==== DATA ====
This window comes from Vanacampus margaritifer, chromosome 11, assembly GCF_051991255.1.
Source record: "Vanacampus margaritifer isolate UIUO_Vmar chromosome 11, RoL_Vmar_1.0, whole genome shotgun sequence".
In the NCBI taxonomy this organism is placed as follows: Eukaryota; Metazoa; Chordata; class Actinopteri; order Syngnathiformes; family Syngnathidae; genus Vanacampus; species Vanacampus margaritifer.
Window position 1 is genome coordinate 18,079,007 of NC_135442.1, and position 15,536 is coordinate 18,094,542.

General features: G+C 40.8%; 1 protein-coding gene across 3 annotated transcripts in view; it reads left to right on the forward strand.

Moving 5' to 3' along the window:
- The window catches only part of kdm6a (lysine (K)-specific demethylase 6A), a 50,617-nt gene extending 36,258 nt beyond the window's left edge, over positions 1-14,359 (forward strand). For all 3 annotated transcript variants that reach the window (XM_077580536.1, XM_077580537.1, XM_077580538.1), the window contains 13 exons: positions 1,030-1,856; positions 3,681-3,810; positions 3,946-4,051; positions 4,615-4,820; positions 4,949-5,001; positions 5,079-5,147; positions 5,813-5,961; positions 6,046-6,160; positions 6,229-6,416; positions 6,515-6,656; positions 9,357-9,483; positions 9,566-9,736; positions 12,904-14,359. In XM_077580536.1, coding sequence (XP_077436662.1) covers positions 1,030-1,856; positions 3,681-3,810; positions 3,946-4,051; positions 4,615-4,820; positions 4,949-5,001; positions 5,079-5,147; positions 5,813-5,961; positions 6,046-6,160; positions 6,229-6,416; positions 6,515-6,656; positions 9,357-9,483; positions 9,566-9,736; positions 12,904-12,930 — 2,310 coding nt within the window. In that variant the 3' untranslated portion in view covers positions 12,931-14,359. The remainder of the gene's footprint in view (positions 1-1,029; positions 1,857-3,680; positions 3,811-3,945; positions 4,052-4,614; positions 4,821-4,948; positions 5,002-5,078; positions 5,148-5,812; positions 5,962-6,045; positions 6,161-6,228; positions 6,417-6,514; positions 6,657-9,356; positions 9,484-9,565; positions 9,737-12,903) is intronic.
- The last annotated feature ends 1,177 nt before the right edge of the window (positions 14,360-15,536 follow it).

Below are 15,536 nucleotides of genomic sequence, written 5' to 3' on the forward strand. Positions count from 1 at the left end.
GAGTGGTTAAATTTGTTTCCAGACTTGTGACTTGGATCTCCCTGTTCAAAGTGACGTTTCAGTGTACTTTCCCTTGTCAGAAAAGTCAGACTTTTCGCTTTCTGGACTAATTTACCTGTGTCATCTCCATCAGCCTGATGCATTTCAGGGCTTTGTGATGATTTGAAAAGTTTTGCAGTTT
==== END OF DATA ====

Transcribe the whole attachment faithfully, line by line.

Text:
This window comes from Vanacampus margaritifer, chromosome 11, assembly GCF_051991255.1.
Source record: "Vanacampus margaritifer isolate UIUO_Vmar chromosome 11, RoL_Vmar_1.0, whole genome shotgun sequence".
In the NCBI taxonomy this organism is placed as follows: Eukaryota; Metazoa; Chordata; class Actinopteri; order Syngnathiformes; family Syngnathidae; genus Vanacampus; species Vanacampus margaritifer.
Window position 1 is genome coordinate 18,079,007 of NC_135442.1, and position 15,536 is coordinate 18,094,542.

General features: G+C 40.8%; 1 protein-coding gene across 3 annotated transcripts in view; it reads left to right on the forward strand.

Moving 5' to 3' along the window:
- The window catches only part of kdm6a (lysine (K)-specific demethylase 6A), a 50,617-nt gene extending 36,258 nt beyond the window's left edge, over positions 1-14,359 (forward strand). For all 3 annotated transcript variants that reach the window (XM_077580536.1, XM_077580537.1, XM_077580538.1), the window contains 13 exons: positions 1,030-1,856; positions 3,681-3,810; positions 3,946-4,051; positions 4,615-4,820; positions 4,949-5,001; positions 5,079-5,147; positions 5,813-5,961; positions 6,046-6,160; positions 6,229-6,416; positions 6,515-6,656; positions 9,357-9,483; positions 9,566-9,736; positions 12,904-14,359. In XM_077580536.1, coding sequence (XP_077436662.1) covers positions 1,030-1,856; positions 3,681-3,810; positions 3,946-4,051; positions 4,615-4,820; positions 4,949-5,001; positions 5,079-5,147; positions 5,813-5,961; positions 6,046-6,160; positions 6,229-6,416; positions 6,515-6,656; positions 9,357-9,483; positions 9,566-9,736; positions 12,904-12,930 — 2,310 coding nt within the window. In that variant the 3' untranslated portion in view covers positions 12,931-14,359. The remainder of the gene's footprint in view (positions 1-1,029; positions 1,857-3,680; positions 3,811-3,945; positions 4,052-4,614; positions 4,821-4,948; positions 5,002-5,078; positions 5,148-5,812; positions 5,962-6,045; positions 6,161-6,228; positions 6,417-6,514; positions 6,657-9,356; positions 9,484-9,565; positions 9,737-12,903) is intronic.
- The last annotated feature ends 1,177 nt before the right edge of the window (positions 14,360-15,536 follow it).

Below are 15,536 nucleotides of genomic sequence, written 5' to 3' on the forward strand. Positions count from 1 at the left end.
GAGTGGTTAAATTTGTTTCCAGACTTGTGACTTGGATCTCCCTGTTCAAAGTGACGTTTCAGTGTACTTTCCCTTGTCAGAAAAGTCAGACTTTTCGCTTTCTGGACTAATTTACCTGTGTCATCTCCATCAGCCTGATGCATTTCAGGGCTTTGTGATGATTTGAAAAGTTTTGCAGTTT